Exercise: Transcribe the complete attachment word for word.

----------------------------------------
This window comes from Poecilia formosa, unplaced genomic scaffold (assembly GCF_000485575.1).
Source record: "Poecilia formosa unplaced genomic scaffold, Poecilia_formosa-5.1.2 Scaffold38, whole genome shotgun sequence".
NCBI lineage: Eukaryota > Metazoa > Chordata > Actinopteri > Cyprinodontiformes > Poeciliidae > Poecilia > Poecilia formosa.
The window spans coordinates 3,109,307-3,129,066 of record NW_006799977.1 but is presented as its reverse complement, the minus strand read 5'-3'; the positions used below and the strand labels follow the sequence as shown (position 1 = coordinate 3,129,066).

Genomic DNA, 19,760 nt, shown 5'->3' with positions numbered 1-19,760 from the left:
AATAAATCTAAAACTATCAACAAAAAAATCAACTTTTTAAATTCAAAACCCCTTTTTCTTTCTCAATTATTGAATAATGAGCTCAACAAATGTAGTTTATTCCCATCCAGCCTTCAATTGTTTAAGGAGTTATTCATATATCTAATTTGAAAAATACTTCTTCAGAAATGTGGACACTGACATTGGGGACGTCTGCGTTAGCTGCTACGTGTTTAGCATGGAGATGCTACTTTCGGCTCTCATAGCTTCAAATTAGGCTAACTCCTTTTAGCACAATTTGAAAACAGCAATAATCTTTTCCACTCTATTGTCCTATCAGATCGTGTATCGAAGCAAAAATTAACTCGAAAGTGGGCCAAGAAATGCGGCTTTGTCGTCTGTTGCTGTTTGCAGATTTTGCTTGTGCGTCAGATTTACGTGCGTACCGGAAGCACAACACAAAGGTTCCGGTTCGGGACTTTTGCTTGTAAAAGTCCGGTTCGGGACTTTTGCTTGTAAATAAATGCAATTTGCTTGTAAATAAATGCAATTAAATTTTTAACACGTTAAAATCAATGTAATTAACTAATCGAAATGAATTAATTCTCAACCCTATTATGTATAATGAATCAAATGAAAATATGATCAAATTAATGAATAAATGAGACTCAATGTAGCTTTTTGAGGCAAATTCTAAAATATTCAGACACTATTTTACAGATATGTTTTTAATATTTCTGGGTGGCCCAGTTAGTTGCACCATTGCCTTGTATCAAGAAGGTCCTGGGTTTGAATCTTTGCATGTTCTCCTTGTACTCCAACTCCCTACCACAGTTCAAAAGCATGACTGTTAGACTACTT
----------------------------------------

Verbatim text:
This window comes from Poecilia formosa, unplaced genomic scaffold (assembly GCF_000485575.1).
Source record: "Poecilia formosa unplaced genomic scaffold, Poecilia_formosa-5.1.2 Scaffold38, whole genome shotgun sequence".
NCBI lineage: Eukaryota > Metazoa > Chordata > Actinopteri > Cyprinodontiformes > Poeciliidae > Poecilia > Poecilia formosa.
The window spans coordinates 3,109,307-3,129,066 of record NW_006799977.1 but is presented as its reverse complement, the minus strand read 5'-3'; the positions used below and the strand labels follow the sequence as shown (position 1 = coordinate 3,129,066).

Genomic DNA, 19,760 nt, shown 5'->3' with positions numbered 1-19,760 from the left:
AATAAATCTAAAACTATCAACAAAAAAATCAACTTTTTAAATTCAAAACCCCTTTTTCTTTCTCAATTATTGAATAATGAGCTCAACAAATGTAGTTTATTCCCATCCAGCCTTCAATTGTTTAAGGAGTTATTCATATATCTAATTTGAAAAATACTTCTTCAGAAATGTGGACACTGACATTGGGGACGTCTGCGTTAGCTGCTACGTGTTTAGCATGGAGATGCTACTTTCGGCTCTCATAGCTTCAAATTAGGCTAACTCCTTTTAGCACAATTTGAAAACAGCAATAATCTTTTCCACTCTATTGTCCTATCAGATCGTGTATCGAAGCAAAAATTAACTCGAAAGTGGGCCAAGAAATGCGGCTTTGTCGTCTGTTGCTGTTTGCAGATTTTGCTTGTGCGTCAGATTTACGTGCGTACCGGAAGCACAACACAAAGGTTCCGGTTCGGGACTTTTGCTTGTAAAAGTCCGGTTCGGGACTTTTGCTTGTAAATAAATGCAATTTGCTTGTAAATAAATGCAATTAAATTTTTAACACGTTAAAATCAATGTAATTAACTAATCGAAATGAATTAATTCTCAACCCTATTATGTATAATGAATCAAATGAAAATATGATCAAATTAATGAATAAATGAGACTCAATGTAGCTTTTTGAGGCAAATTCTAAAATATTCAGACACTATTTTACAGATATGTTTTTAATATTTCTGGGTGGCCCAGTTAGTTGCACCATTGCCTTGTATCAAGAAGGTCCTGGGTTTGAATCTTTGCATGTTCTCCTTGTACTCCAACTCCCTACCACAGTTCAAAAGCATGACTGTTAGACTACTT